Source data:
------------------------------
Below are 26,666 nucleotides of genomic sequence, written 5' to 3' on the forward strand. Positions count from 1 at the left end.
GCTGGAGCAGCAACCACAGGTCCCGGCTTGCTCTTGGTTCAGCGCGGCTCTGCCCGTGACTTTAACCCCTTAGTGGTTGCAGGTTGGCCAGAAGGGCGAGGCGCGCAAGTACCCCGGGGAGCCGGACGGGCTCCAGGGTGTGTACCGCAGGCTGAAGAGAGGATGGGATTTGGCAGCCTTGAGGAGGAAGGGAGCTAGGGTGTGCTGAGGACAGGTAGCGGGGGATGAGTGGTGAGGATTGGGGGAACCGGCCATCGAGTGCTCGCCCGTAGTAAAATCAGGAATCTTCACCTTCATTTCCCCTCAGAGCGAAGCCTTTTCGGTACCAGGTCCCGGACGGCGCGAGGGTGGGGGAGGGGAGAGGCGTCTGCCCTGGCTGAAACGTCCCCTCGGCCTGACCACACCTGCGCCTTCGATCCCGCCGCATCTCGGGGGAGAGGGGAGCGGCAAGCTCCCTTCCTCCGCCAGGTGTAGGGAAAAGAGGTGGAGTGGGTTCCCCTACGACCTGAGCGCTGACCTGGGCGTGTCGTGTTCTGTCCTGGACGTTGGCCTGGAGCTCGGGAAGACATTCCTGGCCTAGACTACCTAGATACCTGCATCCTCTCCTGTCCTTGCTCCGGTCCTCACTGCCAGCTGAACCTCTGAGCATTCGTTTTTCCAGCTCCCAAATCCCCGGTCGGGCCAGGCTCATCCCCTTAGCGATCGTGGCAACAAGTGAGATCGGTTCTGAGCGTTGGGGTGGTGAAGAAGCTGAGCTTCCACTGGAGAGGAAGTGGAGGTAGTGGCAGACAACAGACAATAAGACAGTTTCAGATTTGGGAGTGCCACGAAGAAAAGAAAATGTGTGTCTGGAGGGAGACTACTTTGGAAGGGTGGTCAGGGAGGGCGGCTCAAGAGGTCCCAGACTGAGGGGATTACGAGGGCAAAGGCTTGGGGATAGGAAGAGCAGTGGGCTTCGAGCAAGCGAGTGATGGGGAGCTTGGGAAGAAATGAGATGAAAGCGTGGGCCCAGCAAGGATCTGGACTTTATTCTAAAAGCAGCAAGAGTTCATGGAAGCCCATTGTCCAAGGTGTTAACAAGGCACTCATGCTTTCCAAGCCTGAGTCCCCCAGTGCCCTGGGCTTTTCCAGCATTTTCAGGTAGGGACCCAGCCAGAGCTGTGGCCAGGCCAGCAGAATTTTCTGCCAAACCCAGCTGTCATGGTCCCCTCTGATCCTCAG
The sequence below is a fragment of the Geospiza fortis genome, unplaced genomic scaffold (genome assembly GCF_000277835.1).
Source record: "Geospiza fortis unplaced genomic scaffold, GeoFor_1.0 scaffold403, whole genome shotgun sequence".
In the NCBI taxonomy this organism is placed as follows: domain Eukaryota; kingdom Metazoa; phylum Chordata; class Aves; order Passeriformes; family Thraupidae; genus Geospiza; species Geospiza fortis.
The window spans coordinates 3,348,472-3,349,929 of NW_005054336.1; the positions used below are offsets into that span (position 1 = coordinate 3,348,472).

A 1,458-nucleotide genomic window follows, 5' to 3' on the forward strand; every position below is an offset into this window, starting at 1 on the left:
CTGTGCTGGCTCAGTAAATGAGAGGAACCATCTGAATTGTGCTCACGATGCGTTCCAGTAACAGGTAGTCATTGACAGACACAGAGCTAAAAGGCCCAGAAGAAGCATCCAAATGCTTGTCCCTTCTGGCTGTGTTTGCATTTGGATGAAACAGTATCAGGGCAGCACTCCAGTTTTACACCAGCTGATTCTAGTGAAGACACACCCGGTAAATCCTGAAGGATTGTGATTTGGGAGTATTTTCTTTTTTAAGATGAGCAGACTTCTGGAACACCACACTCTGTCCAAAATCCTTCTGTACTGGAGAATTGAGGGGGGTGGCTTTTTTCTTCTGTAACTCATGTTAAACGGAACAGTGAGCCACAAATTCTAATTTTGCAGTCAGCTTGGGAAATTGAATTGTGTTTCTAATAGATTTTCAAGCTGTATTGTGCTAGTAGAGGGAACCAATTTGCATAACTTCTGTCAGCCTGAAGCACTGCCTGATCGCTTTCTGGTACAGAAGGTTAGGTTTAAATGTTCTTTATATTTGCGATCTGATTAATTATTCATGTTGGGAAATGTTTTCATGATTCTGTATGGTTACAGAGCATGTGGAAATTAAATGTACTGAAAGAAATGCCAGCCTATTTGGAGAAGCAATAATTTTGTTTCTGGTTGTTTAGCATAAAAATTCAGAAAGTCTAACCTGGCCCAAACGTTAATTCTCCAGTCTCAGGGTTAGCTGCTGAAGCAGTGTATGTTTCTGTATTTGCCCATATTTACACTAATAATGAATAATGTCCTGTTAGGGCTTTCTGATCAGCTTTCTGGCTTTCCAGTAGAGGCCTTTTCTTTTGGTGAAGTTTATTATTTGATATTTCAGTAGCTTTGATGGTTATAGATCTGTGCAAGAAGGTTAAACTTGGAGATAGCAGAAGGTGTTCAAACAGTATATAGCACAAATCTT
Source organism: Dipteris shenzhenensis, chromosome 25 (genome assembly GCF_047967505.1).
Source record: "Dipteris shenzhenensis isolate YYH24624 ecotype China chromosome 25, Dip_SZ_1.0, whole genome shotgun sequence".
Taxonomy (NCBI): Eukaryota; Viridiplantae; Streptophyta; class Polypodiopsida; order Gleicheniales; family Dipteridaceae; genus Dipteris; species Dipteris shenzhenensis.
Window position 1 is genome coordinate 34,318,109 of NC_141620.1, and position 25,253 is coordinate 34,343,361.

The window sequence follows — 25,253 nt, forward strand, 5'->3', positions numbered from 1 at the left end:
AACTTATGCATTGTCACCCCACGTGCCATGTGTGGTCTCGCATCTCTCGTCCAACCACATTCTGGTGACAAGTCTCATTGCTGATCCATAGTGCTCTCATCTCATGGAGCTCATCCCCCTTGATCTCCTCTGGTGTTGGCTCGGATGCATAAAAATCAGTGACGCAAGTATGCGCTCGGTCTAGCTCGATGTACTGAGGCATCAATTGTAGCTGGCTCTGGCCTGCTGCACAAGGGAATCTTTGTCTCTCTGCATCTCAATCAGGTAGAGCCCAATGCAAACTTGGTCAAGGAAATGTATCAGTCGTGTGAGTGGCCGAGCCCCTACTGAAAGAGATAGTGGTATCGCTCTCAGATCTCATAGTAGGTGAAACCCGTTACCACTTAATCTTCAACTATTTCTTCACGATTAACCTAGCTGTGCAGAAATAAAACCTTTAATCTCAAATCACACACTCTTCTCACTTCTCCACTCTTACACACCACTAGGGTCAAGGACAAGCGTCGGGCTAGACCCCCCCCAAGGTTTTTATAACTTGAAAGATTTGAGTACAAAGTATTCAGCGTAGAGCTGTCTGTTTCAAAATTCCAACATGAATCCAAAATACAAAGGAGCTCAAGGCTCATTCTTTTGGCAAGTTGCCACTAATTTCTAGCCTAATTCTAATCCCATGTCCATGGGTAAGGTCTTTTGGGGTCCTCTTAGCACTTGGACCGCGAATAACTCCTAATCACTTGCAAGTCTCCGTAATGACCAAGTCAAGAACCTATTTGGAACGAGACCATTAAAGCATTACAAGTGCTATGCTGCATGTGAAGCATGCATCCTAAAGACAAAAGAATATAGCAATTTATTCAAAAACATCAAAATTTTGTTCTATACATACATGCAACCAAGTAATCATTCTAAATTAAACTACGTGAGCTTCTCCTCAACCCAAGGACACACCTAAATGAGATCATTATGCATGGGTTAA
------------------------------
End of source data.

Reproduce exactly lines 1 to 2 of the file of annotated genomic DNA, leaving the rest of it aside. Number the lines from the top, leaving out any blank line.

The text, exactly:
Below are 26,666 nucleotides of genomic sequence, written 5' to 3' on the forward strand. Positions count from 1 at the left end.
GCTGGAGCAGCAACCACAGGTCCCGGCTTGCTCTTGGTTCAGCGCGGCTCTGCCCGTGACTTTAACCCCTTAGTGGTTGCAGGTTGGCCAGAAGGGCGAGGCGCGCAAGTACCCCGGGGAGCCGGACGGGCTCCAGGGTGTGTACCGCAGGCTGAAGAGAGGATGGGATTTGGCAGCCTTGAGGAGGAAGGGAGCTAGGGTGTGCTGAGGACAGGTAGCGGGGGATGAGTGGTGAGGATTGGGGGAACCGGCCATCGAGTGCTCGCCCGTAGTAAAATCAGGAATCTTCACCTTCATTTCCCCTCAGAGCGAAGCCTTTTCGGTACCAGGTCCCGGACGGCGCGAGGGTGGGGGAGGGGAGAGGCGTCTGCCCTGGCTGAAACGTCCCCTCGGCCTGACCACACCTGCGCCTTCGATCCCGCCGCATCTCGGGGGAGAGGGGAGCGGCAAGCTCCCTTCCTCCGCCAGGTGTAGGGAAAAGAGGTGGAGTGGGTTCCCCTACGACCTGAGCGCTGACCTGGGCGTGTCGTGTTCTGTCCTGGACGTTGGCCTGGAGCTCGGGAAGACATTCCTGGCCTAGACTACCTAGATACCTGCATCCTCTCCTGTCCTTGCTCCGGTCCTCACTGCCAGCTGAACCTCTGAGCATTCGTTTTTCCAGCTCCCAAATCCCCGGTCGGGCCAGGCTCATCCCCTTAGCGATCGTGGCAACAAGTGAGATCGGTTCTGAGCGTTGGGGTGGTGAAGAAGCTGAGCTTCCACTGGAGAGGAAGTGGAGGTAGTGGCAGACAACAGACAATAAGACAGTTTCAGATTTGGGAGTGCCACGAAGAAAAGAAAATGTGTGTCTGGAGGGAGACTACTTTGGAAGGGTGGTCAGGGAGGGCGGCTCAAGAGGTCCCAGACTGAGGGGATTACGAGGGCAAAGGCTTGGGGATAGGAAGAGCAGTGGGCTTCGAGCAAGCGAGTGATGGGGAGCTTGGGAAGAAATGAGATGAAAGCGTGGGCCCAGCAAGGATCTGGACTTTATTCTAAAAGCAGCAAGAGTTCATGGAAGCCCATTGTCCAAGGTGTTAACAAGGCACTCATGCTTTCCAAGCCTGAGTCCCCCAGTGCCCTGGGCTTTTCCAGCATTTTCAGGTAGGGACCCAGCCAGAGCTGTGGCCAGGCCAGCAGAATTTTCTGCCAAACCCAGCTGTCATGGTCCCCTCTGATCCTCAG